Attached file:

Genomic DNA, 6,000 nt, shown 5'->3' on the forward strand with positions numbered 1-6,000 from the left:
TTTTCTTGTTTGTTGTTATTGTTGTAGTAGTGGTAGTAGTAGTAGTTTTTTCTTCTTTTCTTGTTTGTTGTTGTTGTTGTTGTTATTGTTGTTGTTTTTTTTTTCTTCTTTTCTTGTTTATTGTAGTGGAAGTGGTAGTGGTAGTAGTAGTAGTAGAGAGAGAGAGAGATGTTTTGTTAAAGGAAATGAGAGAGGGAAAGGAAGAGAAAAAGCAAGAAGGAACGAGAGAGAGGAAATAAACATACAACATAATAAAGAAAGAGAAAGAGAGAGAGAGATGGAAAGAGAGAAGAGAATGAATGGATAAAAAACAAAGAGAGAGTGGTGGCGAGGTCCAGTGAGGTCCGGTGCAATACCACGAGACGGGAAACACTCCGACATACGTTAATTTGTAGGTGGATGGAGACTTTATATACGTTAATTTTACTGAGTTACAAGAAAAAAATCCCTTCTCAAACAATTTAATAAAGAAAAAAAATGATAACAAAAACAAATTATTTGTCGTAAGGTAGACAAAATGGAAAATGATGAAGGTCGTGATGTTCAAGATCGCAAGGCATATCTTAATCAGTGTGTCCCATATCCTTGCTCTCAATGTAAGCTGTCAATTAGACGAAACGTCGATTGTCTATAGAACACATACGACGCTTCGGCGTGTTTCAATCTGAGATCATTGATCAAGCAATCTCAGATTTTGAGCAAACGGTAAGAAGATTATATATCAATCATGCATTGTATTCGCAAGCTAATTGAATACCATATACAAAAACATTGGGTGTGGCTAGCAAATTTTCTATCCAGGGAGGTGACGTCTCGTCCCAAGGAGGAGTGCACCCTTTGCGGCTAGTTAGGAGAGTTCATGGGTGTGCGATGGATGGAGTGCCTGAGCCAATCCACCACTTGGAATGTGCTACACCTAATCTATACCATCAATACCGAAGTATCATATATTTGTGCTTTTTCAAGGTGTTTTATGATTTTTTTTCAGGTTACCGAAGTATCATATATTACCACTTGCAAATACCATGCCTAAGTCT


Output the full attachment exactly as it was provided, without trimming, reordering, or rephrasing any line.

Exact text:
Genomic DNA, 6,000 nt, shown 5'->3' on the forward strand with positions numbered 1-6,000 from the left:
TTTTCTTGTTTGTTGTTATTGTTGTAGTAGTGGTAGTAGTAGTAGTTTTTTCTTCTTTTCTTGTTTGTTGTTGTTGTTGTTGTTATTGTTGTTGTTTTTTTTTTCTTCTTTTCTTGTTTATTGTAGTGGAAGTGGTAGTGGTAGTAGTAGTAGTAGAGAGAGAGAGAGATGTTTTGTTAAAGGAAATGAGAGAGGGAAAGGAAGAGAAAAAGCAAGAAGGAACGAGAGAGAGGAAATAAACATACAACATAATAAAGAAAGAGAAAGAGAGAGAGAGATGGAAAGAGAGAAGAGAATGAATGGATAAAAAACAAAGAGAGAGTGGTGGCGAGGTCCAGTGAGGTCCGGTGCAATACCACGAGACGGGAAACACTCCGACATACGTTAATTTGTAGGTGGATGGAGACTTTATATACGTTAATTTTACTGAGTTACAAGAAAAAAATCCCTTCTCAAACAATTTAATAAAGAAAAAAAATGATAACAAAAACAAATTATTTGTCGTAAGGTAGACAAAATGGAAAATGATGAAGGTCGTGATGTTCAAGATCGCAAGGCATATCTTAATCAGTGTGTCCCATATCCTTGCTCTCAATGTAAGCTGTCAATTAGACGAAACGTCGATTGTCTATAGAACACATACGACGCTTCGGCGTGTTTCAATCTGAGATCATTGATCAAGCAATCTCAGATTTTGAGCAAACGGTAAGAAGATTATATATCAATCATGCATTGTATTCGCAAGCTAATTGAATACCATATACAAAAACATTGGGTGTGGCTAGCAAATTTTCTATCCAGGGAGGTGACGTCTCGTCCCAAGGAGGAGTGCACCCTTTGCGGCTAGTTAGGAGAGTTCATGGGTGTGCGATGGATGGAGTGCCTGAGCCAATCCACCACTTGGAATGTGCTACACCTAATCTATACCATCAATACCGAAGTATCATATATTTGTGCTTTTTCAAGGTGTTTTATGATTTTTTTTCAGGTTACCGAAGTATCATATATTACCACTTGCAAATACCATGCCTAAGTCT